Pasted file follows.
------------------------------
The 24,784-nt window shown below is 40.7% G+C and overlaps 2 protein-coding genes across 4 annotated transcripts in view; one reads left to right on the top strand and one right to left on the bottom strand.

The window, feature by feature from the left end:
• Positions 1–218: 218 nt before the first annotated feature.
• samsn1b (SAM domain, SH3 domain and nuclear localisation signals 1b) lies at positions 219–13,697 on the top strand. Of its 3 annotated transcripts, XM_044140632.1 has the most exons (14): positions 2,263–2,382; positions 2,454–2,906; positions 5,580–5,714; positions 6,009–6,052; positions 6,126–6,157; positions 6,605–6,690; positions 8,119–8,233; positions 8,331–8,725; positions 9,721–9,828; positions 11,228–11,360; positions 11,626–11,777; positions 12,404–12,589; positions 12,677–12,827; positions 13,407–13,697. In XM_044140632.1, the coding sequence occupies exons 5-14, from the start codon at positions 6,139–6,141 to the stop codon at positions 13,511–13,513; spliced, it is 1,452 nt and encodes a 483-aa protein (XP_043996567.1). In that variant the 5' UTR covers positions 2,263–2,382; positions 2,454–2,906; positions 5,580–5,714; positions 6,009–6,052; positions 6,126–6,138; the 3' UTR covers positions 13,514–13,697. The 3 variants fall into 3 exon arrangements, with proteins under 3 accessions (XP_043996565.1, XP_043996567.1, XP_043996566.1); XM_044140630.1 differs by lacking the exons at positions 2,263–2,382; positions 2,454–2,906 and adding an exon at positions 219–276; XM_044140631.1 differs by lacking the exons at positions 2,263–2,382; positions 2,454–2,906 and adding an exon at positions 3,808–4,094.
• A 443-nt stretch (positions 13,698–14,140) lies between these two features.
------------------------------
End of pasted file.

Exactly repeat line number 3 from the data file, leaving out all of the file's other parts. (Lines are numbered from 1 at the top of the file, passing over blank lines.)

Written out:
• Positions 1–218: 218 nt before the first annotated feature.